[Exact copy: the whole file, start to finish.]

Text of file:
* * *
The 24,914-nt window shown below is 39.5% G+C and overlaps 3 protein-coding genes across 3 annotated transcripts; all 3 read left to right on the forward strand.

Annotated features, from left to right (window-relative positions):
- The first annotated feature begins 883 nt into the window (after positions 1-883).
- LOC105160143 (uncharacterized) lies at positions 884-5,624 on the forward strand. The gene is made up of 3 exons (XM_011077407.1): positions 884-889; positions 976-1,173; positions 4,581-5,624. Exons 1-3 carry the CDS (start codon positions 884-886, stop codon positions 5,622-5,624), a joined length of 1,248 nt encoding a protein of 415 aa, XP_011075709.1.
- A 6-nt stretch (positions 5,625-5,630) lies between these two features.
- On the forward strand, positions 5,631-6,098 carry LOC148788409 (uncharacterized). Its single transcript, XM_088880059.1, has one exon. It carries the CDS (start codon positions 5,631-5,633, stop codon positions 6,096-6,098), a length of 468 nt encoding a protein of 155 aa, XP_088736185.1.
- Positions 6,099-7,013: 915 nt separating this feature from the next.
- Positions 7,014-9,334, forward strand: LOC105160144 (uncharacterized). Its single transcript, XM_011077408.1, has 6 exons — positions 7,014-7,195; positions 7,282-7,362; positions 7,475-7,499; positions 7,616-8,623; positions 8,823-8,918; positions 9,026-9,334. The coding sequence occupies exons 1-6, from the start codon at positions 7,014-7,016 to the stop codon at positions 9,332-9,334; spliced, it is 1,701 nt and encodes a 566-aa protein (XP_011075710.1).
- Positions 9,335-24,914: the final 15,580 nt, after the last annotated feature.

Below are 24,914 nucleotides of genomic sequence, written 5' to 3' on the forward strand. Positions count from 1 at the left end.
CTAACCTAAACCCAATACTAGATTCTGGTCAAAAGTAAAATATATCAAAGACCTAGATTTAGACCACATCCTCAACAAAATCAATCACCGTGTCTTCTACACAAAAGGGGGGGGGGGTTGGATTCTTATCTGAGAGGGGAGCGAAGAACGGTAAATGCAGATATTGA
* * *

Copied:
The 24,914-nt window shown below is 39.5% G+C and overlaps 3 protein-coding genes across 3 annotated transcripts; all 3 read left to right on the forward strand.

Annotated features, from left to right (window-relative positions):
- The first annotated feature begins 883 nt into the window (after positions 1-883).
- LOC105160143 (uncharacterized) lies at positions 884-5,624 on the forward strand. The gene is made up of 3 exons (XM_011077407.1): positions 884-889; positions 976-1,173; positions 4,581-5,624. Exons 1-3 carry the CDS (start codon positions 884-886, stop codon positions 5,622-5,624), a joined length of 1,248 nt encoding a protein of 415 aa, XP_011075709.1.
- A 6-nt stretch (positions 5,625-5,630) lies between these two features.
- On the forward strand, positions 5,631-6,098 carry LOC148788409 (uncharacterized). Its single transcript, XM_088880059.1, has one exon. It carries the CDS (start codon positions 5,631-5,633, stop codon positions 6,096-6,098), a length of 468 nt encoding a protein of 155 aa, XP_088736185.1.
- Positions 6,099-7,013: 915 nt separating this feature from the next.
- Positions 7,014-9,334, forward strand: LOC105160144 (uncharacterized). Its single transcript, XM_011077408.1, has 6 exons — positions 7,014-7,195; positions 7,282-7,362; positions 7,475-7,499; positions 7,616-8,623; positions 8,823-8,918; positions 9,026-9,334. The coding sequence occupies exons 1-6, from the start codon at positions 7,014-7,016 to the stop codon at positions 9,332-9,334; spliced, it is 1,701 nt and encodes a 566-aa protein (XP_011075710.1).
- Positions 9,335-24,914: the final 15,580 nt, after the last annotated feature.

Below are 24,914 nucleotides of genomic sequence, written 5' to 3' on the forward strand. Positions count from 1 at the left end.
CTAACCTAAACCCAATACTAGATTCTGGTCAAAAGTAAAATATATCAAAGACCTAGATTTAGACCACATCCTCAACAAAATCAATCACCGTGTCTTCTACACAAAAGGGGGGGGGGGTTGGATTCTTATCTGAGAGGGGAGCGAAGAACGGTAAATGCAGATATTGA